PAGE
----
It is, however, a milestone. This year see the strongest growth since 2007, the year when the crisis began to wreak havoc but before its economic impact was felt. This year’s growth is a powerful sign that the crisis’s deadly grip is weakening.

Not only that but I began to fear that growth numbers beginning with a “3”, normal in past recoveries, were going to be denied to us this time. Maybe those banking and fiscal hangovers had left us so groggy that the last thing we could do was run faster.

So this is good news. The question is whether this is the only 3% year we see, a bit of a flash the pan, or whether there can be more of them. In other words, is this stronger recovery sustainable?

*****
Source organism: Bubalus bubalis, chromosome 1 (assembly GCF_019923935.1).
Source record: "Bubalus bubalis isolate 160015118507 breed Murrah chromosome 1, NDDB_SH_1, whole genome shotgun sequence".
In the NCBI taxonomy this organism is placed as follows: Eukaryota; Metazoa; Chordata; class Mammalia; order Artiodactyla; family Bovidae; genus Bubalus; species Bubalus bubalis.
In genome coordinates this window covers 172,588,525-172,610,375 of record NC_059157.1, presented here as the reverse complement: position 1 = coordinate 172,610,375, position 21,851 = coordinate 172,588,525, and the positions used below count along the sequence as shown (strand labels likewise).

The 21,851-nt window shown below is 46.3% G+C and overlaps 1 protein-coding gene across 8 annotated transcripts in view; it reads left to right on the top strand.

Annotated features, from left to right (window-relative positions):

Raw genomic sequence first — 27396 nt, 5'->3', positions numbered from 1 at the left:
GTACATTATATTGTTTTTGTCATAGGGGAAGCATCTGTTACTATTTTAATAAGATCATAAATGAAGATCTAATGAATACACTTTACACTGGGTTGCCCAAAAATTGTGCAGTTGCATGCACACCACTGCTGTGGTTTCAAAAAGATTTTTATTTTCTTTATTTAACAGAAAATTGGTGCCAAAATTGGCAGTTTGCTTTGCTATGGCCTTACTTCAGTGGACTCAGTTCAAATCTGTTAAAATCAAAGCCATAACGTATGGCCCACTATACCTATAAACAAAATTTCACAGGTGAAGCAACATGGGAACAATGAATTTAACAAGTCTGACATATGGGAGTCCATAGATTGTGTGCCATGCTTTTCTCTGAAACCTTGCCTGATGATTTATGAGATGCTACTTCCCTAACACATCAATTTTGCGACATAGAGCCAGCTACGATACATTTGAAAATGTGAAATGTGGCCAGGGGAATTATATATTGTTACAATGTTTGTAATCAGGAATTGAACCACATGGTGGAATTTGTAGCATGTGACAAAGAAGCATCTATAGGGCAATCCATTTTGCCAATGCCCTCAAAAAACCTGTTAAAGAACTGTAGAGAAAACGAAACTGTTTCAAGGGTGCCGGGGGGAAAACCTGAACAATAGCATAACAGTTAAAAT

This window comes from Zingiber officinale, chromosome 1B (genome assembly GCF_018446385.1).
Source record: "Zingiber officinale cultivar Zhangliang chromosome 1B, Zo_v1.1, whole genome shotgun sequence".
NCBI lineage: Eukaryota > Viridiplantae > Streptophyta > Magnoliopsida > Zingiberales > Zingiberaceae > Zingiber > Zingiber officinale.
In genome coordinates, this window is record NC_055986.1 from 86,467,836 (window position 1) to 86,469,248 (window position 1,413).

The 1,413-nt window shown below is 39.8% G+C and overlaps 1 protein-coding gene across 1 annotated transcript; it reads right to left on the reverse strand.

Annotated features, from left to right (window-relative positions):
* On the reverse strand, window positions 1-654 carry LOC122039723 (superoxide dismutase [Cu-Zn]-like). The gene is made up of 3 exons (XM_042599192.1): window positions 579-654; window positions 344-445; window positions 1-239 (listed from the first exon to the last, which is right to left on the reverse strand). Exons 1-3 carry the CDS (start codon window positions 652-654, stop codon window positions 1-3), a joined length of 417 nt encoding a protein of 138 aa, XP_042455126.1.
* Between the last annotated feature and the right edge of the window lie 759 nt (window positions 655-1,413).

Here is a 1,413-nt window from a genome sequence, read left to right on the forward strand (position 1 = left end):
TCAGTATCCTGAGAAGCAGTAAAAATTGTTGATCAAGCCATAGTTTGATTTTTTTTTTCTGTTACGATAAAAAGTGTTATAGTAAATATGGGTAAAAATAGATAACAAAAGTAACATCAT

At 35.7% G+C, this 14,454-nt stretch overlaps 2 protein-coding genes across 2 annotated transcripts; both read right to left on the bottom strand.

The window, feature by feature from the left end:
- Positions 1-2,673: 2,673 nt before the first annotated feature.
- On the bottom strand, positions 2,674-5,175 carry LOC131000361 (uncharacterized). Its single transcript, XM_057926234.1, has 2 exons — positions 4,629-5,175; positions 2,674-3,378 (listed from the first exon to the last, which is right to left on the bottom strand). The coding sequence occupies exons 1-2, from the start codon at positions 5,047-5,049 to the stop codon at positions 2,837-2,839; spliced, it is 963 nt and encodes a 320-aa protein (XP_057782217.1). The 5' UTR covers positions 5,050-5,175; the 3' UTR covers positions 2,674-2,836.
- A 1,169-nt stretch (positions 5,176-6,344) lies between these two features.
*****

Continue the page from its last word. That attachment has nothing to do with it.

Sunday, June 22, 2014
Enough 'will they, won't they?' - time for the Bank to act
Posted by David Smith at 09:00 AM
Category: David Smith's other articles


My regular column is available to subscribers on This is an excerpt.

The Bank of England has got itself into a terrible tangle over interest rates, which is threatening to make it look rather foolish.

The big question for monetary policy was how, after more than five years with Bank rate at a record low of 0.5%, the Bank would approach the tricky task of managing the first of what will be a sequence of hikes.

We have become so used to announcements of unchanged rates each month from the Bank that the first move was always going to be a very big story. Maybe not on the scale of the moon landing but big nonetheless.

So far at least, the Bank has botched the job of preparing the ground for that first hike. And I am afraid the buck for this has to stop with Mark Carney, the big-bucks earning Bank governor.